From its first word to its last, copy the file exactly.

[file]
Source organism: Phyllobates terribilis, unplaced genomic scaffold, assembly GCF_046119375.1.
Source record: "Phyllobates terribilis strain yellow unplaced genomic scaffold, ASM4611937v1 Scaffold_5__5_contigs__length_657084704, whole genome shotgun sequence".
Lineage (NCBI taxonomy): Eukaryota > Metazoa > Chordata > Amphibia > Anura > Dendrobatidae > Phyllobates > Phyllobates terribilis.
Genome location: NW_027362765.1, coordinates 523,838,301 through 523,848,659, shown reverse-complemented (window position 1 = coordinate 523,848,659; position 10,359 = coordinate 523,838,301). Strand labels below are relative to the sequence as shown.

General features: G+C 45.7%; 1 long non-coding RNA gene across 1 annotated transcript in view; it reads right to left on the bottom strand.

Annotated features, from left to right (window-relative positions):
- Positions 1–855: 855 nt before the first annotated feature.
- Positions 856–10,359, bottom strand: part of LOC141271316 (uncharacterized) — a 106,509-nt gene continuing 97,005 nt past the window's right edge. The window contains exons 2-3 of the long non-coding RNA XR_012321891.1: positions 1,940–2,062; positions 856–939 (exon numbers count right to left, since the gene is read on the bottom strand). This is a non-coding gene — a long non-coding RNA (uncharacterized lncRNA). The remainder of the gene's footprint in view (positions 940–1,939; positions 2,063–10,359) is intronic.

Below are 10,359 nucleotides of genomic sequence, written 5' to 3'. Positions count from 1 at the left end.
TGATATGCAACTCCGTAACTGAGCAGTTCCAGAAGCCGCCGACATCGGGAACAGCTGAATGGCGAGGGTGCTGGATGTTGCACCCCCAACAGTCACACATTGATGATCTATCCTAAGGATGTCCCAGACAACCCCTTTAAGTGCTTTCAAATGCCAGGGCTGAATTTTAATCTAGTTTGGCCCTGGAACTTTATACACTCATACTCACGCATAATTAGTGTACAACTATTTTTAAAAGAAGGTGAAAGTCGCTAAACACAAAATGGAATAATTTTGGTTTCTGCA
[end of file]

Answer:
Source organism: Phyllobates terribilis, unplaced genomic scaffold, assembly GCF_046119375.1.
Source record: "Phyllobates terribilis strain yellow unplaced genomic scaffold, ASM4611937v1 Scaffold_5__5_contigs__length_657084704, whole genome shotgun sequence".
Lineage (NCBI taxonomy): Eukaryota > Metazoa > Chordata > Amphibia > Anura > Dendrobatidae > Phyllobates > Phyllobates terribilis.
Genome location: NW_027362765.1, coordinates 523,838,301 through 523,848,659, shown reverse-complemented (window position 1 = coordinate 523,848,659; position 10,359 = coordinate 523,838,301). Strand labels below are relative to the sequence as shown.

General features: G+C 45.7%; 1 long non-coding RNA gene across 1 annotated transcript in view; it reads right to left on the bottom strand.

Annotated features, from left to right (window-relative positions):
- Positions 1–855: 855 nt before the first annotated feature.
- Positions 856–10,359, bottom strand: part of LOC141271316 (uncharacterized) — a 106,509-nt gene continuing 97,005 nt past the window's right edge. The window contains exons 2-3 of the long non-coding RNA XR_012321891.1: positions 1,940–2,062; positions 856–939 (exon numbers count right to left, since the gene is read on the bottom strand). This is a non-coding gene — a long non-coding RNA (uncharacterized lncRNA). The remainder of the gene's footprint in view (positions 940–1,939; positions 2,063–10,359) is intronic.

Below are 10,359 nucleotides of genomic sequence, written 5' to 3'. Positions count from 1 at the left end.
TGATATGCAACTCCGTAACTGAGCAGTTCCAGAAGCCGCCGACATCGGGAACAGCTGAATGGCGAGGGTGCTGGATGTTGCACCCCCAACAGTCACACATTGATGATCTATCCTAAGGATGTCCCAGACAACCCCTTTAAGTGCTTTCAAATGCCAGGGCTGAATTTTAATCTAGTTTGGCCCTGGAACTTTATACACTCATACTCACGCATAATTAGTGTACAACTATTTTTAAAAGAAGGTGAAAGTCGCTAAACACAAAATGGAATAATTTTGGTTTCTGCA